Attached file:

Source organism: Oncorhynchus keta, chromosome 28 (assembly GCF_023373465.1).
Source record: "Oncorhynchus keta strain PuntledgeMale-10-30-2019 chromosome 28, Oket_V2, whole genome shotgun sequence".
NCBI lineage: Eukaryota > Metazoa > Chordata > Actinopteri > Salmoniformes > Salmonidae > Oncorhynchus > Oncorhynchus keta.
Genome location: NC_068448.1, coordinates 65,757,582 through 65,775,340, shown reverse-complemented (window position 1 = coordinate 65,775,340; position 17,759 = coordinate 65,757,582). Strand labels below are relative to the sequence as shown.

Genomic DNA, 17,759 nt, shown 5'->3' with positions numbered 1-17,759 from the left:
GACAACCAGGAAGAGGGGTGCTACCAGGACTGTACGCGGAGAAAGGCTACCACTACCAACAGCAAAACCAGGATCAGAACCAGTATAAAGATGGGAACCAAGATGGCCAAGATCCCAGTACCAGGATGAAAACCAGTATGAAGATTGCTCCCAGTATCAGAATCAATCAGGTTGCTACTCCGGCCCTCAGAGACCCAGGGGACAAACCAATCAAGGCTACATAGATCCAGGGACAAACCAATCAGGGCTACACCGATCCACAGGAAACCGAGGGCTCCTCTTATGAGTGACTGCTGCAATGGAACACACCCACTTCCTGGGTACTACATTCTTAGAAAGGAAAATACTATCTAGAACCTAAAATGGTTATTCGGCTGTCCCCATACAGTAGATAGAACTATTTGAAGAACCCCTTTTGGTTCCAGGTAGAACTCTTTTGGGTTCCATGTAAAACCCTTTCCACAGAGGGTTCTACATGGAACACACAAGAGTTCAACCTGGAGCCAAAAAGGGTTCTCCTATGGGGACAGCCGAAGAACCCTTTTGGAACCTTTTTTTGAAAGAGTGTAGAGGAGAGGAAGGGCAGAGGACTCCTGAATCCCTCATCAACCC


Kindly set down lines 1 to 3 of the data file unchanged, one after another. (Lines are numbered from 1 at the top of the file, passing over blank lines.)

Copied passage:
Source organism: Oncorhynchus keta, chromosome 28 (assembly GCF_023373465.1).
Source record: "Oncorhynchus keta strain PuntledgeMale-10-30-2019 chromosome 28, Oket_V2, whole genome shotgun sequence".
NCBI lineage: Eukaryota > Metazoa > Chordata > Actinopteri > Salmoniformes > Salmonidae > Oncorhynchus > Oncorhynchus keta.